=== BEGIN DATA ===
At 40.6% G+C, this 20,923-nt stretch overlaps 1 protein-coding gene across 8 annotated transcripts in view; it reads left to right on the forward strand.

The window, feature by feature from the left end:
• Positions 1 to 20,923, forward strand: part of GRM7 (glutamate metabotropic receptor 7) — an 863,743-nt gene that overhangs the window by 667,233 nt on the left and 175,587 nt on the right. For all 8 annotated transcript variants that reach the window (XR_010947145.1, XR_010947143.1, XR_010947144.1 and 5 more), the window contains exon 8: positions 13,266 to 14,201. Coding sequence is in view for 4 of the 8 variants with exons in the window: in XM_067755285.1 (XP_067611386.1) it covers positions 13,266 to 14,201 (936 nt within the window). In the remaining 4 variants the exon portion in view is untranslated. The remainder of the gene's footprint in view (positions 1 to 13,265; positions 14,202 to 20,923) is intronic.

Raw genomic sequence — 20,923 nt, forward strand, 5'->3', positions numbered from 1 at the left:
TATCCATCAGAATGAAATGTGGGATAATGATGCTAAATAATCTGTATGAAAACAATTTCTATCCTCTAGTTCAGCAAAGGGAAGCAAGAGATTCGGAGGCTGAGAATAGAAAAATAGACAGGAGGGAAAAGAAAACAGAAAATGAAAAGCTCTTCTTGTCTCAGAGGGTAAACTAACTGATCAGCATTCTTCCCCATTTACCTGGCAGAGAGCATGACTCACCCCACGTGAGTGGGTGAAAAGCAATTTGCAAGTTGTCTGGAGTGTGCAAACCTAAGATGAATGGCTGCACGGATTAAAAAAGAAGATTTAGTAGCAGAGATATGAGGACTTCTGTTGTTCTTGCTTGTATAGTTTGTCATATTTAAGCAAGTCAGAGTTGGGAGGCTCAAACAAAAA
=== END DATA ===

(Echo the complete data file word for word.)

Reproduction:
At 40.6% G+C, this 20,923-nt stretch overlaps 1 protein-coding gene across 8 annotated transcripts in view; it reads left to right on the forward strand.

The window, feature by feature from the left end:
• Positions 1 to 20,923, forward strand: part of GRM7 (glutamate metabotropic receptor 7) — an 863,743-nt gene that overhangs the window by 667,233 nt on the left and 175,587 nt on the right. For all 8 annotated transcript variants that reach the window (XR_010947145.1, XR_010947143.1, XR_010947144.1 and 5 more), the window contains exon 8: positions 13,266 to 14,201. Coding sequence is in view for 4 of the 8 variants with exons in the window: in XM_067755285.1 (XP_067611386.1) it covers positions 13,266 to 14,201 (936 nt within the window). In the remaining 4 variants the exon portion in view is untranslated. The remainder of the gene's footprint in view (positions 1 to 13,265; positions 14,202 to 20,923) is intronic.

Raw genomic sequence — 20,923 nt, forward strand, 5'->3', positions numbered from 1 at the left:
TATCCATCAGAATGAAATGTGGGATAATGATGCTAAATAATCTGTATGAAAACAATTTCTATCCTCTAGTTCAGCAAAGGGAAGCAAGAGATTCGGAGGCTGAGAATAGAAAAATAGACAGGAGGGAAAAGAAAACAGAAAATGAAAAGCTCTTCTTGTCTCAGAGGGTAAACTAACTGATCAGCATTCTTCCCCATTTACCTGGCAGAGAGCATGACTCACCCCACGTGAGTGGGTGAAAAGCAATTTGCAAGTTGTCTGGAGTGTGCAAACCTAAGATGAATGGCTGCACGGATTAAAAAAGAAGATTTAGTAGCAGAGATATGAGGACTTCTGTTGTTCTTGCTTGTATAGTTTGTCATATTTAAGCAAGTCAGAGTTGGGAGGCTCAAACAAAAA